April 17, 2016
I spent most of the beautiful afternoon weather we had yesterday sitting within four walls at the Kellogg Center listening to Brett Clark talk about “the metabolic rift.” Like most academic outings and too many Thornapple Blogs, the conversation drifted into overly fine attempts at correction and counter-correction. But I think I’ll resist the temptation to indulge in a satire of our fumbling disputations and just try to say something about the metabolic rift.
This has just got to be extremely obscure terminology for almost anyone, but the core idea is not that tough. First, you’ve got to latch on to the fact when Brett talks about metabolism, he is not constructing a metaphor. He is talking about the biochemical interactions that occur within our bodies when, on the one hand, we do some work, while on the other, we have dinner. When we work, we expend energy (again in a deadpan literal sense). There are biochemical transformations taking place that yield muscle power, and these transformations literally consume or “use up” the physical materials from which our bodies are composed. We are able to do this as living beings because when we eat something, other biochemical processes convert the peas, beans and potatoes we are eating into fat, blood and muscle tissues that replenish the materials that were used up when we worked. So this does have something to do with food ethics.
Brett’s also pointing out that the peas, beans and potatoes are available for us to eat because a different set of biochemical transformations fueled by energy from the sun converted physical materials in the soil into peas, beans and potatoes. More metabolism, in other words. But the soil itself is a metabolic system where microorganisms fueled by the energy in rotting plant matter and animal manure convert inert matter from rocks into the physical materials that eventually show up on our plates. Still more metabolism, and even closer ties to food ethics. And oh yes, all this needs water. This system of metabolism can reproduce itself over and over as long as the sun keeps shining and there are inert bits of the earth for microorganisms to convert into fertile soils. “As long as” isn’t forever, but it is a long time. We might call this a sustainable system.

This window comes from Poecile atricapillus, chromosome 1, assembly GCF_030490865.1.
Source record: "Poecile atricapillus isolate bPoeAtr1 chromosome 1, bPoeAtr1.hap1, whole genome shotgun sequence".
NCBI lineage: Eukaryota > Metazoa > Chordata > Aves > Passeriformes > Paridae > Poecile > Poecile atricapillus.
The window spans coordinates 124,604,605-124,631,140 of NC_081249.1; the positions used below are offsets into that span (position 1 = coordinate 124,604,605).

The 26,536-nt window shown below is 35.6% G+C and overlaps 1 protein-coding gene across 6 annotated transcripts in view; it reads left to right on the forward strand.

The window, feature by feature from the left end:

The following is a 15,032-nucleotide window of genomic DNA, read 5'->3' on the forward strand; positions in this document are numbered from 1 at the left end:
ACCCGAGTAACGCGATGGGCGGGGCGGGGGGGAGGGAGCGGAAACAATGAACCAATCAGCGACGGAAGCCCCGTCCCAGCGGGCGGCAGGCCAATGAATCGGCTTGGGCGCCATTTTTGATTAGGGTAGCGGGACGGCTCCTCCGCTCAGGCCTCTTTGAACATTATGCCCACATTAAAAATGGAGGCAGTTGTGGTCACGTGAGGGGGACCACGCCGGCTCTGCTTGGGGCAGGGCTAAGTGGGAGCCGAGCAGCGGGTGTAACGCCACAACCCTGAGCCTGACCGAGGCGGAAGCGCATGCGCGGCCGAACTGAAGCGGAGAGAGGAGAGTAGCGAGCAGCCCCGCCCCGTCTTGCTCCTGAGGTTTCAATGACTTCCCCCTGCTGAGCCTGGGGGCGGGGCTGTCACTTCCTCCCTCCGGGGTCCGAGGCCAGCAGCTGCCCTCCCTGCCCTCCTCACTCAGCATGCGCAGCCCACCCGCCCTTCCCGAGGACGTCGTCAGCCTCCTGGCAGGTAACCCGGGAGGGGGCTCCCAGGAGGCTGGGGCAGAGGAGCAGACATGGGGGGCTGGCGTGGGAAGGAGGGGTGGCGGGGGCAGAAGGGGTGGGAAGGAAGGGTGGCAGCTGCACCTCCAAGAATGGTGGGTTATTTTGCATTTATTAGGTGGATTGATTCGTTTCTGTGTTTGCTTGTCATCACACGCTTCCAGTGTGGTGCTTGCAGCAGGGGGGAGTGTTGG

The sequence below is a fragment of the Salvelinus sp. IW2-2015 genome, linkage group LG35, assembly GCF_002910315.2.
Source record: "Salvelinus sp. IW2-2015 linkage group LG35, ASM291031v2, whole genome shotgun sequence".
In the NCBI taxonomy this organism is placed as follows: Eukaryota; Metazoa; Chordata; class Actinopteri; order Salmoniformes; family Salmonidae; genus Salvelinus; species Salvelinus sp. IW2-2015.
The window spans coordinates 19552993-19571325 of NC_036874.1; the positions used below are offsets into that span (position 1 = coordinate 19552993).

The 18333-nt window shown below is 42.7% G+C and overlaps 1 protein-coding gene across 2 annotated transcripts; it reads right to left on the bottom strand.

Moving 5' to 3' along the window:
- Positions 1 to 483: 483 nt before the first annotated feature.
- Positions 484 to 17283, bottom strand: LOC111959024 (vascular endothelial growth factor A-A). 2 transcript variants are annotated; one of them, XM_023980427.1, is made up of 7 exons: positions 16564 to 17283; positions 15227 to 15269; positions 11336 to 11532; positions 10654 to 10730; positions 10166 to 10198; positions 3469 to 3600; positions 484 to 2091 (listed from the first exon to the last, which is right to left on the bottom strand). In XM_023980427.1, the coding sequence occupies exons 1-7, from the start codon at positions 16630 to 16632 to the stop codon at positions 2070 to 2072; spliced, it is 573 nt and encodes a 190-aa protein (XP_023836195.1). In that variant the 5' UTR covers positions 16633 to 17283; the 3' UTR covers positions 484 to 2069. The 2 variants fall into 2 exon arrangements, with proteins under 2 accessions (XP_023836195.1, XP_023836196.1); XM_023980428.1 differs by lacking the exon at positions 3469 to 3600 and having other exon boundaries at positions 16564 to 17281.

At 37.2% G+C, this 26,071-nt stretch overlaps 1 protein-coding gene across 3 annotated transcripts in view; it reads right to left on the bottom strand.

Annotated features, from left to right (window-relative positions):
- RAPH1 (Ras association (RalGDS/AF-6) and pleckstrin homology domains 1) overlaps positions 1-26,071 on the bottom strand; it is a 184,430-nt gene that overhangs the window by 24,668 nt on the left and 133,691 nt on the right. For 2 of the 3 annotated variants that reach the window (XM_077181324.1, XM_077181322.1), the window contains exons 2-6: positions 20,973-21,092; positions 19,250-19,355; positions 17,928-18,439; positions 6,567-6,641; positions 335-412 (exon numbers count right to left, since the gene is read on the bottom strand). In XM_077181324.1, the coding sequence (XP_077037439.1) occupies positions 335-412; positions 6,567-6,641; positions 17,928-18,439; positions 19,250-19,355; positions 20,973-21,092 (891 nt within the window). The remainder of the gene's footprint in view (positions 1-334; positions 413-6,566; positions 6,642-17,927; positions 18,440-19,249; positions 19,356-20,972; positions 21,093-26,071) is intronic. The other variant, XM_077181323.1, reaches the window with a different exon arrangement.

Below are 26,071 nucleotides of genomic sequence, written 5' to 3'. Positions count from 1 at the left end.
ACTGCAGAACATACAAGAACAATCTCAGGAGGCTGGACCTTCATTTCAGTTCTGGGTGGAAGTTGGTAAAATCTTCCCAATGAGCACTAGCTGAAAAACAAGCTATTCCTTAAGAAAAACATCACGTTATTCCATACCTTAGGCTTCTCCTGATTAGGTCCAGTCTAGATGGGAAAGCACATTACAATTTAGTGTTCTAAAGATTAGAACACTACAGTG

Now for the rift part. The links in this system get broken when the animal manures don’t get returned to the soil. Pardon me for once more bringing up the subject of poop in a family blog, but this does have something to do with food ethics. So ask yourself whether your poop from the stuff you ate produced in Iowa, Chile or China is likely to get back there in order to replenish the soils, and as you ask this question you are beginning to get some idea of what Brett meant by “the metabolic rift”. There’s a gap in the system, and we can ask ourselves “Is it still sustainable?”
Now here my penchant for honesty compels me to say that not everyone has the same answer. What we do in real facticity is use fossil energy to convert air into nitrogen fertilizers, which farmers apply to the soil, allowing it to keep on keeping on with its little metabolic thing. This ends up with a supply of peas, beans and potatoes (not to mention ribeyes and airline chicken breasts) that seems to run on forever. We have plenty of air, but the fossil fuel thing may be a bit of a problem. There’s also the way that this complication of the basic system creates sinks of the poop that should be going back to Iowa, Chile and China, while also pumping out emissions that are screwing up a totally different system (e.g. the climate). I don’t think of the climate problem as metabolic, but Brett’s point is that this gap we noticed in the previous paragraph may actually be pretty dang big, e.g. a rift.
Now being of the Marxist persuasion, Brett is strongly inclined to blame all these complications that create gap after gap in our metabolic system (resulting in a metabolic rift) on profit seeking. But here I’m already softening his Marxism because what he would and did say is that this kind of system breakdown is just what we should expect from the infusion of capitalist social relations into our potentially metabolically sustainable world. And once we’ve gone down the Marxist road that far, why not add the observation that our difficulty in perceiving this metabolic rift is what we mean by alienation.
But once he did that, the card-carrying Marxists in that room at the Kellogg Center started accusing him of trying to reassert Engels’ discredited claims about the dialectic of nature, and we were right back into academic lala land. So forget that I mentioned it.
Paul B. Thompson is the W.K. Kellogg Professor of Agricultural, Food and Community Ethics at Michigan State University